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Finance: Hostile Takeover Bids

Volume 727: debated on Tuesday 26 April 2011


Asked By

To ask Her Majesty’s Government what is their policy towards hostile takeover bids by foreign interests of United Kingdom companies of national or strategic significance.

My Lords, the United Kingdom has a tradition of welcoming long-term foreign investment that can bring in new technologies and skills. Ownership of companies is a commercial matter for the companies concerned. Where mergers may affect the public interest, powers exist to protect issues such as our national security.

My Lords, so far as it goes, that is a fine Answer and I entirely agree with it. I suggest, however, and I hope that the Minister agrees with me, that some takeovers from abroad may have serious adverse consequences for the consumer interest, for the workforce or for both, and that some takeovers come from countries that do not themselves allow the process of a takeover bid in the reverse direction—in other words, there is no reciprocity. Does the Minister agree that there are provisions in the Enterprise Act 2002 that enable the Government, in the case of concerns of national strategic importance, to intervene? I think that the phrase is that “an intervention notice” may be submitted. If that is not satisfactory, the Act provides for statutory orders to be made to the same effect. Has the Minister considered these matters in relation to a Bill that she knows a great deal about, the Postal Services Bill, under which Royal Mail shares will be made publicly available and might, unless something is done about it, be purchased for a foreign entity?

The noble Lord will know that the Postal Services Bill is still in this House. While no decision has been taken on the formal method of sale, we would certainly not rule out the sale of shares in Royal Mail to foreign-based companies. The noble Lord, Lord Borrie, knows from his experience as director-general of the Office of Fair Trading that we have methods in place to make sure that any bids we look at will be right and proper for the safe concern of the future. The Government’s objective, as noble Lords know, is to secure the future of the universal postal service and to maximise value for the taxpayer. You can be assured that this Government will do what is best for Britain.

My Lords, the noble Lord, Lord Borrie, spoke about reciprocity. Just because the Americans or the French can be protectionist, we should not be protectionist. Does the Minister agree that we are one of the most open economies in the world and should be proud of it? Furthermore, does she agree that protectionism is one of the greatest dangers to our globalised world economy at the moment? On the other hand, will the Minister tell us how we prioritise industries as being of strategic significance or not? A takeover is not just about broken promises, as in the case of Kraft and Cadbury; a hostile takeover disrupts the supply chain and all the other companies involved with the target companies. How do the Government intend to deal with that?

There were a few questions there. Yes, we should allow for open global trading because it is best for us, best for the world, best for our companies and best for the jobs that we need in this country now. Noble Lords will know that there are consultations going on at the moment over the Takeover Code, corporate Britain and the competition regime. We are reviewing all of them to make sure that we have the best methods in place to take us forward in the coming years.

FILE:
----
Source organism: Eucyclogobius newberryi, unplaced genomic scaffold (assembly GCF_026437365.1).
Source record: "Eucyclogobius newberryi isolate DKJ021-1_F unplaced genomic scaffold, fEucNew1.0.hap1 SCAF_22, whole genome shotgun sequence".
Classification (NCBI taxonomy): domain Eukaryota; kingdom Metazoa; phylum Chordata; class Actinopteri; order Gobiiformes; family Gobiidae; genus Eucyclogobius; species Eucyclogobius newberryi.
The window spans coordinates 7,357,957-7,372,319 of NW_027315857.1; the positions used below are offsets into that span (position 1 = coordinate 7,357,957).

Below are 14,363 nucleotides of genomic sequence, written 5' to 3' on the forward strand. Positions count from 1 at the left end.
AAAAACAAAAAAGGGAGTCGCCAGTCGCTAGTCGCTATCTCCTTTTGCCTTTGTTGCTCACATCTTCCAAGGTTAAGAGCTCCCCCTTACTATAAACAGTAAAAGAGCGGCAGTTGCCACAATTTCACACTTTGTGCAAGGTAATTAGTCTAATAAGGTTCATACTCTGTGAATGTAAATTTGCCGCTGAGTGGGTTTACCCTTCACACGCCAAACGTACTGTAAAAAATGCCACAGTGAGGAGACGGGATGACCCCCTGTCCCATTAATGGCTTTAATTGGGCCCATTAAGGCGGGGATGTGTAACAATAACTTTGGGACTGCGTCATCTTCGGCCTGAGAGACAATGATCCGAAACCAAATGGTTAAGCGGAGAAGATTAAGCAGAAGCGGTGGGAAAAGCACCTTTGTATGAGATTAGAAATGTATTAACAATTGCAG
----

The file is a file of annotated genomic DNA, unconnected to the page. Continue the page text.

My Lords, bearing in mind the success of acquisitions by UK companies of several overseas companies in several jurisdictions—and following the point made by the noble Lord, Lord Borrie—in formulating government policy on this issue, will the Government confirm that they will look at the risk of reciprocal actions by other countries were we to restrict takeovers in the UK?

I thank my noble friend. Yes, the Secretary of State is, as I have said, now looking at the Takeover Code, corporate Britain and how it looks to the long-term focus for this country. I am absolutely sure that he will consider that at all times.

My Lords, does the noble Baroness recall that it was I who first tasked the Takeover Panel to look into these matters in the wake of the Cadbury takeover? While it was never my or the Government’s intention to introduce or apply a nationality test in the case of foreign takeovers, I was conscious of the potential sensitivity and possible conflict of interest in the energy sector. What would be the Government’s attitude to a foreign bid for a UK energy utility from outside the European Union?

There were two questions there. One was about the Cadbury acquisition by Kraft, which raised wider questions, as we know, about short-termism and shareholder engagement. They are being considered as part of the reform of the Takeover Code and the Government’s call for evidence on the long-term focus for corporate Britain. Yes, I agree with the noble Lord on that. As to whether the Government would act to stop the takeover of a British energy company, I am unable to comment on any specific case. However, any proposed merger involving the supply of energy and its infrastructure would be subject to robust scrutiny and considered on its merits.

The concerns of the four Members of the House on the other side are fairly widely shared. I declare an interest as a former member of the Takeover Panel. What are the arrangements now for keeping the Takeover Code up to date?

The Takeover Code is, as I have said, being reviewed at the moment. The Government strongly support the proposed changes to it, which will significantly strengthen the UK’s takeover regime.